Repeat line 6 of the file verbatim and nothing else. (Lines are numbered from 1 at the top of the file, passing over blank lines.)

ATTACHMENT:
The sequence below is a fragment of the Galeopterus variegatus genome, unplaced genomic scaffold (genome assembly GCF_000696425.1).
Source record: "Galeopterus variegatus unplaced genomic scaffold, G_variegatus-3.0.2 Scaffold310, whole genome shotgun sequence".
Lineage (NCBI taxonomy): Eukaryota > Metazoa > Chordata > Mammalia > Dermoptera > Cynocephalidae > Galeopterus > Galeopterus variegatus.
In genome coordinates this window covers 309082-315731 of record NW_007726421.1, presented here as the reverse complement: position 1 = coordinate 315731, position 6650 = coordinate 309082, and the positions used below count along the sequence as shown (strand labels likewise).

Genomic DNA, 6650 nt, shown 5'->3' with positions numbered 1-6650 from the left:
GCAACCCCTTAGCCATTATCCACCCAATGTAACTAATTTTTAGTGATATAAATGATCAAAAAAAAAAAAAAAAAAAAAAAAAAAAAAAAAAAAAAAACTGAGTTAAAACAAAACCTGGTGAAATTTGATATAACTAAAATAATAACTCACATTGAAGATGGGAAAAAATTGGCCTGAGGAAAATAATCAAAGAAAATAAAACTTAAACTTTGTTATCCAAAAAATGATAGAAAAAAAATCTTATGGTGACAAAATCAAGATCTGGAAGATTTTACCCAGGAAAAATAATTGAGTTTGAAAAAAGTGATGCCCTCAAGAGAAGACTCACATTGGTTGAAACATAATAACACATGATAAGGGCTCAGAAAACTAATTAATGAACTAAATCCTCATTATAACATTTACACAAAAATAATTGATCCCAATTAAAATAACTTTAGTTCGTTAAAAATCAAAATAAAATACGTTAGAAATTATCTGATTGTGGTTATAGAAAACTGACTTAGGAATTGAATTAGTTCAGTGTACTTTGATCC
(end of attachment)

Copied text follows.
GCAACCCCTTAGCCATTATCCACCCAATGTAACTAATTTTTAGTGATATAAATGATCAAAAAAAAAAAAAAAAAAAAAAAAAAAAAAAAAAAAAAAACTGAGTTAAAACAAAACCTGGTGAAATTTGATATAACTAAAATAATAACTCACATTGAAGATGGGAAAAAATTGGCCTGAGGAAAATAATCAAAGAAAATAAAACTTAAACTTTGTTATCCAAAAAATGATAGAAAAAAAATCTTATGGTGACAAAATCAAGATCTGGAAGATTTTACCCAGGAAAAATAATTGAGTTTGAAAAAAGTGATGCCCTCAAGAGAAGACTCACATTGGTTGAAACATAATAACACATGATAAGGGCTCAGAAAACTAATTAATGAACTAAATCCTCATTATAACATTTACACAAAAATAATTGATCCCAATTAAAATAACTTTAGTTCGTTAAAAATCAAAATAAAATACGTTAGAAATTATCTGATTGTGGTTATAGAAAACTGACTTAGGAATTGAATTAGTTCAGTGTACTTTGATCC